We are committed to increasing the development of the core Zwift game experience, increasing the speed of new feature releases, and making the platform more accessible than ever before. We firmly believe these changes will allow us to achieve these goals and better support the continued growth of our subscription business. Further, these changes will preserve Zwift’s strong financial position as the world navigates these turbulent times

Of course, the biggest downside here is the loss of employment for those employees impacted. Nobody wants to lose their job, and this will certainly have a substantial impact for those employees and their families. Given the current job climate, I’m optimistic it won’t be too difficult for many to find work back in the sports technology sector. There are plenty of companies hiring, far surpassing the handful of indoor trainer companies that are reducing headcount.

Hopefully, we won’t see too many more layoffs in this sector going forward. I think most of the remaining indoor training companies have largely been a bit more diversified and didn’t scale quite as high previously.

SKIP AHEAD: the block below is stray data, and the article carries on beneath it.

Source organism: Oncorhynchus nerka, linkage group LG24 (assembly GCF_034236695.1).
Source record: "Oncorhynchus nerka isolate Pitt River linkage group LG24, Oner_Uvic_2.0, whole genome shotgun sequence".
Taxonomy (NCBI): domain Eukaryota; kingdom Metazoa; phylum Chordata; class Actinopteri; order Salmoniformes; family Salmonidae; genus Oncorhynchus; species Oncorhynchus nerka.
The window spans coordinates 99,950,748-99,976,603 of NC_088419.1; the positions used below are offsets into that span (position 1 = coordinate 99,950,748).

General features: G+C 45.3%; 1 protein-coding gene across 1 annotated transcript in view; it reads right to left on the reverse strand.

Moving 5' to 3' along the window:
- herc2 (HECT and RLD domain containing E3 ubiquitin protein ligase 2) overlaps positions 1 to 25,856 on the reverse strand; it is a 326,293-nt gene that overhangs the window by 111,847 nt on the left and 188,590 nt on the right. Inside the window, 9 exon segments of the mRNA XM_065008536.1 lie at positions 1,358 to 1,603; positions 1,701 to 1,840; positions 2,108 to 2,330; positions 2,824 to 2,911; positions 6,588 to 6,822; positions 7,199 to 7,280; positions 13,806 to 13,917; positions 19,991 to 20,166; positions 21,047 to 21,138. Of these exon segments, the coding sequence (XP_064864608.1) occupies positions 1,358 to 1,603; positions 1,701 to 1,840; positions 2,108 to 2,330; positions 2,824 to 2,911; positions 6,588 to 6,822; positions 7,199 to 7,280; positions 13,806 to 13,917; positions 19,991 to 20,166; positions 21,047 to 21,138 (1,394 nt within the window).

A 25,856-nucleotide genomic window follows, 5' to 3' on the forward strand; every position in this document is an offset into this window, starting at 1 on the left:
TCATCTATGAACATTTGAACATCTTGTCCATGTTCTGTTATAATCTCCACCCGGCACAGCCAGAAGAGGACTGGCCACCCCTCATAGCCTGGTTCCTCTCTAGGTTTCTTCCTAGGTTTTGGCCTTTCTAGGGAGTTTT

With that, thanks for reading!


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  1. Well, I think I said about 3 years ago that Zwift needs to make an affordable smart bike so everyone can get one and get on Zwift quickly and easily. Going for the high end market was only ever going to see a small number of sales to already keen, affluent customers. Zwift is a ‘fitness’ brand and the vast majority are casual users. But casual users will still spend on decent equipment if the price is right.

    • Todd

      The vast majority of Zwift users are not casual users. They are racer types.

    • Brett

      Nah Todd – as a life long road cyclist and racer – I disagree. Most of Zwift’s user base are avid cyclists, not racers.

    • Bobsj

      Wow, you really have your finger on the pulse. You should pat yourself on the back, Warren Buffett.

      All joking aside, Zwift is a cycling brand. Almost no one runs on it and I don’t see CrossFit taking off on Zwift anytime soon.

  2. Stu